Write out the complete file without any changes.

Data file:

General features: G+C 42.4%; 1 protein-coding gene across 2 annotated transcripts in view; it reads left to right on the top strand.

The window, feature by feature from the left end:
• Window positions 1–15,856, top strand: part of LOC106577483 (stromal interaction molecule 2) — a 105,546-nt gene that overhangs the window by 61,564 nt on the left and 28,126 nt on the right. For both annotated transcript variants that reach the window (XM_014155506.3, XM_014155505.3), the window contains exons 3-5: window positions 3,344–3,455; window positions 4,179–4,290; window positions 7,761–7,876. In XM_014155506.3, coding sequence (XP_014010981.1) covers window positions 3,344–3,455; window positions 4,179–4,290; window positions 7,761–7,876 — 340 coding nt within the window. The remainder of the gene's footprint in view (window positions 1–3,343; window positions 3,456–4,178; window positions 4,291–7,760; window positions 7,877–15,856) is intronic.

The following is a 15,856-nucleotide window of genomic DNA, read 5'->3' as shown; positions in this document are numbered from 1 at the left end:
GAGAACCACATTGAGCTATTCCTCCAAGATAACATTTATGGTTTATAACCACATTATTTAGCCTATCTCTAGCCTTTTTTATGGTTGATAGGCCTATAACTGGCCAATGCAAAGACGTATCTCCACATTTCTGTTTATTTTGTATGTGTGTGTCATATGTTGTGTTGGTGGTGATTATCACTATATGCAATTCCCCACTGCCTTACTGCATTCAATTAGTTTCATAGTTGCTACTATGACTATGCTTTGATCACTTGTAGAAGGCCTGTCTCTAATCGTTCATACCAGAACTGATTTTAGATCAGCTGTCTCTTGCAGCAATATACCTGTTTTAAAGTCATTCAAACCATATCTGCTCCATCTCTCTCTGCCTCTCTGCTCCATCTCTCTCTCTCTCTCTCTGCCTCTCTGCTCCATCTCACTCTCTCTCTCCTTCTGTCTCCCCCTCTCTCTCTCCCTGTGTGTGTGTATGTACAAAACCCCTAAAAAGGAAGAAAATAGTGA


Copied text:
General features: G+C 42.4%; 1 protein-coding gene across 2 annotated transcripts in view; it reads left to right on the top strand.

The window, feature by feature from the left end:
• Window positions 1–15,856, top strand: part of LOC106577483 (stromal interaction molecule 2) — a 105,546-nt gene that overhangs the window by 61,564 nt on the left and 28,126 nt on the right. For both annotated transcript variants that reach the window (XM_014155506.3, XM_014155505.3), the window contains exons 3-5: window positions 3,344–3,455; window positions 4,179–4,290; window positions 7,761–7,876. In XM_014155506.3, coding sequence (XP_014010981.1) covers window positions 3,344–3,455; window positions 4,179–4,290; window positions 7,761–7,876 — 340 coding nt within the window. The remainder of the gene's footprint in view (window positions 1–3,343; window positions 3,456–4,178; window positions 4,291–7,760; window positions 7,877–15,856) is intronic.

The following is a 15,856-nucleotide window of genomic DNA, read 5'->3' as shown; positions in this document are numbered from 1 at the left end:
GAGAACCACATTGAGCTATTCCTCCAAGATAACATTTATGGTTTATAACCACATTATTTAGCCTATCTCTAGCCTTTTTTATGGTTGATAGGCCTATAACTGGCCAATGCAAAGACGTATCTCCACATTTCTGTTTATTTTGTATGTGTGTGTCATATGTTGTGTTGGTGGTGATTATCACTATATGCAATTCCCCACTGCCTTACTGCATTCAATTAGTTTCATAGTTGCTACTATGACTATGCTTTGATCACTTGTAGAAGGCCTGTCTCTAATCGTTCATACCAGAACTGATTTTAGATCAGCTGTCTCTTGCAGCAATATACCTGTTTTAAAGTCATTCAAACCATATCTGCTCCATCTCTCTCTGCCTCTCTGCTCCATCTCTCTCTCTCTCTCTCTGCCTCTCTGCTCCATCTCACTCTCTCTCTCCTTCTGTCTCCCCCTCTCTCTCTCCCTGTGTGTGTGTATGTACAAAACCCCTAAAAAGGAAGAAAATAGTGA